Austrian government heading for collapse over video scandal

Austrian Chancellor Sebastian Kurz has said he is seeking the removal of the country’s interior minister over a video scandal that has rocked the Alpine nation in recent days.

The move, which must be approved by the president, is expected to trigger a walkout of interior minister Herbert Kickl’s far-right Freedom Party from the coalition government.

Mr Kurz, who became chancellor with help from the Freedom Party in 2017, said Austrians want clarity on the apparent influence-peddling scandal involving Mr Kickl’s party and a purported Russian investor.

“I’m firmly convinced that what’s necessary now is total transparency and a completely and unbiased investigation,” he told reporters in Vienna.

Herbert Kickl (Michael Gruber/AP)
Herbert Kickl (Michael Gruber/AP)

Pledging to ensure stability over the coming months, Mr Kurz said that if the Freedom Party leaves his government — as it has threatened to do — vacant positions would be filled with civil servants and technocrats until the next national elections, expected in September.

Mr Kickl’s imminent removal follows the resignation on Saturday of Freedom Party leader Heinz-Christian Strache, who was also Austria’s vice chancellor, after two German newspapers published a damning video showing him with a woman claiming to be a Russian tycoon’s niece at a boozy gathering in Ibiza two years ago.

In the video, Mr Strache and party colleague Johann Gudenus are heard telling the woman she can expect lucrative construction contracts if she buys an Austrian newspaper and supports the Freedom Party.

Heinz-Christian Strache (Michael Gruber/AP)
Heinz-Christian Strache (Michael Gruber/AP)

Mr Gudenus has quit as leader of the party’s parliamentary group and is leaving the party.

Mr Kurz noted that at the time the video was shot, Mr Kickl was general-secretary of the Freedom Party and therefore responsible for its financial conduct.

He added that in conversations with Mr Kickl and other Freedom Party officials following the video’s release, he “didn’t really have the feeling (they had) an awareness of the dimension of the whole issue”.

Mr Strache’s resignation represents a setback for populist and nationalist forces as Europe heads into the final days of campaigning for European Parliament elections, which run from Thursday to Sunday.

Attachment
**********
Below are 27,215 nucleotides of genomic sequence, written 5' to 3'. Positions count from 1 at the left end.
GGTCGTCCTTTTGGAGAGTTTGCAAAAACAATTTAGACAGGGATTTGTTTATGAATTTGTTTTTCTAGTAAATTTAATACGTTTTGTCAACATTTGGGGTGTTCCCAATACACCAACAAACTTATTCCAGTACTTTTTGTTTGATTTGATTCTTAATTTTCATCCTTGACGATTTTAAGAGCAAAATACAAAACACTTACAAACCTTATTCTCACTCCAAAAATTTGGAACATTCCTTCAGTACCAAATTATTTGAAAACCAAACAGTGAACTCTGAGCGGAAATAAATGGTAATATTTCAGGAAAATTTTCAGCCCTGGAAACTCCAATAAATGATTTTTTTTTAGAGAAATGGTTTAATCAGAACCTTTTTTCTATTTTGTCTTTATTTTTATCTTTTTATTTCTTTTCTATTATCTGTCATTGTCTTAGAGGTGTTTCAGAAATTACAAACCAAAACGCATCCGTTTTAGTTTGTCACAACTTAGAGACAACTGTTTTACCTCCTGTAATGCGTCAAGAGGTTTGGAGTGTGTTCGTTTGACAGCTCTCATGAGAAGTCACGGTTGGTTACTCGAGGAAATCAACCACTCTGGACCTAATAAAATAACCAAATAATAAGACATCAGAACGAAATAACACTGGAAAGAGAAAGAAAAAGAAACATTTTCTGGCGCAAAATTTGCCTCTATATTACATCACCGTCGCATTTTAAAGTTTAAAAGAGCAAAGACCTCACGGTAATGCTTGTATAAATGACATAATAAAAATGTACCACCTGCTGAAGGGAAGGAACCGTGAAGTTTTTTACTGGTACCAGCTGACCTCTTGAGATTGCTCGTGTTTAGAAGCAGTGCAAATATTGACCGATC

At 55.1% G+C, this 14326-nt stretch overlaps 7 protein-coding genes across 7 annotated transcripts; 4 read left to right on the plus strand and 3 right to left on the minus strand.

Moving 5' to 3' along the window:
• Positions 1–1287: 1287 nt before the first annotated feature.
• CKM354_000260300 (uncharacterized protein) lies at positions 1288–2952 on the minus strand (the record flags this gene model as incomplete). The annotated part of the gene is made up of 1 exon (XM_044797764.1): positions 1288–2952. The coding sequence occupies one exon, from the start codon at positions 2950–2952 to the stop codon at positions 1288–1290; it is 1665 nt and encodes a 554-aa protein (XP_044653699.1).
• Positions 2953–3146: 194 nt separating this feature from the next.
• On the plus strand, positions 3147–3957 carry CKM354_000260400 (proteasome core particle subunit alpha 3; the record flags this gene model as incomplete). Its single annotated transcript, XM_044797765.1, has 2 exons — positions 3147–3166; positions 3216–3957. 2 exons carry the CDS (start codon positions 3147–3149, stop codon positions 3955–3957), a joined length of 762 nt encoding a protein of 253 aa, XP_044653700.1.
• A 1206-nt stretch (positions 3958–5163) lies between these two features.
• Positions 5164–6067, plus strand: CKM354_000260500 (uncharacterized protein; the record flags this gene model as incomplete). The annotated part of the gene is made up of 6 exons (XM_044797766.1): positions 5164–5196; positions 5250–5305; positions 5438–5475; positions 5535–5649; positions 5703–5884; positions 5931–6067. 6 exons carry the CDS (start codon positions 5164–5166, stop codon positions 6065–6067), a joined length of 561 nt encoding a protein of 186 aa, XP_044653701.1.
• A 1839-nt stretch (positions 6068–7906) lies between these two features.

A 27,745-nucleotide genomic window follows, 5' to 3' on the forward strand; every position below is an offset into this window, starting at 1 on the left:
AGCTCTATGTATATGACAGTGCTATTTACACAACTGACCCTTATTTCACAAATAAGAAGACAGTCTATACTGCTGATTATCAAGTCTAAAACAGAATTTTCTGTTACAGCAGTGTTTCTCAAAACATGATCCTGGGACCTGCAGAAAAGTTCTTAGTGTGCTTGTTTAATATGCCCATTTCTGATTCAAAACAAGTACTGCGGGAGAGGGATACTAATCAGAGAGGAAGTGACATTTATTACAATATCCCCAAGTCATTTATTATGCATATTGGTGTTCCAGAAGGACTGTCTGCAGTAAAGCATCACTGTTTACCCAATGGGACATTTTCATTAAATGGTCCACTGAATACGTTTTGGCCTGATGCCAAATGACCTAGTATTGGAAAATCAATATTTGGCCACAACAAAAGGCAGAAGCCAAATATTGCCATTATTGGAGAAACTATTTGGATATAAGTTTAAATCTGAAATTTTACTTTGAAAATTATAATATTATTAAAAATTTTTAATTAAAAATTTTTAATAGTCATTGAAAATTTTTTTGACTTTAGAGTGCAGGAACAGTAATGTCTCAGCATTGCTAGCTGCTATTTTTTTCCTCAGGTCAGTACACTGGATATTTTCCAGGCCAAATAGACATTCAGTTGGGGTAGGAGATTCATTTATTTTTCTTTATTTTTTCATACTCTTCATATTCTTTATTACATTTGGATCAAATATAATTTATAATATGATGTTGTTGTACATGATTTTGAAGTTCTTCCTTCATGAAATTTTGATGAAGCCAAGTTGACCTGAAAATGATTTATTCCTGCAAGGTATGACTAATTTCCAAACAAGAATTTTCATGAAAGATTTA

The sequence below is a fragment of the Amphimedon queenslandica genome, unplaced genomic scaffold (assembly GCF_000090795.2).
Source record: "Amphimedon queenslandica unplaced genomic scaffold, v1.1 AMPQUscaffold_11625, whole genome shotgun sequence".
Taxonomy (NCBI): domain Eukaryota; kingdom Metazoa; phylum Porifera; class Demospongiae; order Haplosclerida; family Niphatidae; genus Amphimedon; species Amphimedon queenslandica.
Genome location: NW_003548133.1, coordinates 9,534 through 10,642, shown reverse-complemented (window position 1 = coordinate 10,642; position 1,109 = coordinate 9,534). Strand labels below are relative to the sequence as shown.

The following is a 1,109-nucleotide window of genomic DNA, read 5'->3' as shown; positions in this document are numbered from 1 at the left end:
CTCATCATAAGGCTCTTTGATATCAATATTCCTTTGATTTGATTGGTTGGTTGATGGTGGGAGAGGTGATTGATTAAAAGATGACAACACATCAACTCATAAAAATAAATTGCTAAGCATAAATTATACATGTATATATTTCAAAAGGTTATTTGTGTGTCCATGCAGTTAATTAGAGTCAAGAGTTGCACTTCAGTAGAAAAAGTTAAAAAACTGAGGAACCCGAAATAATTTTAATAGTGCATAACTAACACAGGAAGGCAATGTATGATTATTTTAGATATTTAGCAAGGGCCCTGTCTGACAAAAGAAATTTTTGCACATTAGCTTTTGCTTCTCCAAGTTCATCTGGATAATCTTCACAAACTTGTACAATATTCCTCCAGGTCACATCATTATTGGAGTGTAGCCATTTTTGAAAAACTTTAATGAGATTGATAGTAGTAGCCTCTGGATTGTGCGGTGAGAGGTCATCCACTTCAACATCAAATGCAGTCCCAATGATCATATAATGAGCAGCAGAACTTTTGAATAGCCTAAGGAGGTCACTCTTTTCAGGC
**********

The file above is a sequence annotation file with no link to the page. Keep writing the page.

Mr Kurz has endorsed a hard line on migration and public finances, and chose to ally with the Freedom Party after winning the 2017 election.

The 32-year-old, who is personally popular, said on Saturday that “enough is enough” — a reference to a string of smaller scandals involving the Freedom Party that had plagued his government.

In recent months, those have included a poem in a party newsletter comparing migrants to rats and questions over links to extreme-right groups.

Mr Kickl, a longtime campaign mastermind of the Freedom Party, has drawn criticism over matters including a raid last year on Austria’s BVT spy agency, which opposition parties claimed was an attempt by the new government to purge domestic political enemies.

His party said he had done nothing wrong.

The Russian government said it could not comment on the video “because it has nothing to do with the Russian Federation, its president or the government”.

President Vladimir Putin’s spokesman Dmitry Peskov said of the woman in the video: “We don’t know who that woman is and whether she’s Russian or not.”

- Press Association

More on this topic

Surge in number of people asking Alexa to fart after video goes viral

Still 'significant discrimination' towards Travellers - report

Paul McCartney gave me advice on piano chords, but I can’t play – Stormzy

Tracing the roots of folk and fairy lore behind everyday plants

More in this Section

What are the next steps in the Tory leadership race?

Court victory for campaigners over UK arms sales to Saudi Arabia

Moon and Mars not top priorities for Americans on space programme wishlist

Speedboat death: Jack Shepherd loses appeal against manslaughter conviction


Lifestyle

The history of eyelashes: The tiny hairs that hold huge sway in the beauty industry

Painting found in attic could fetch €150 million

Life in a vacuum: Your guide to choosing vacuum cleaners

Bright ideas: How to wear the summer tailoring trend

More From The Irish Examiner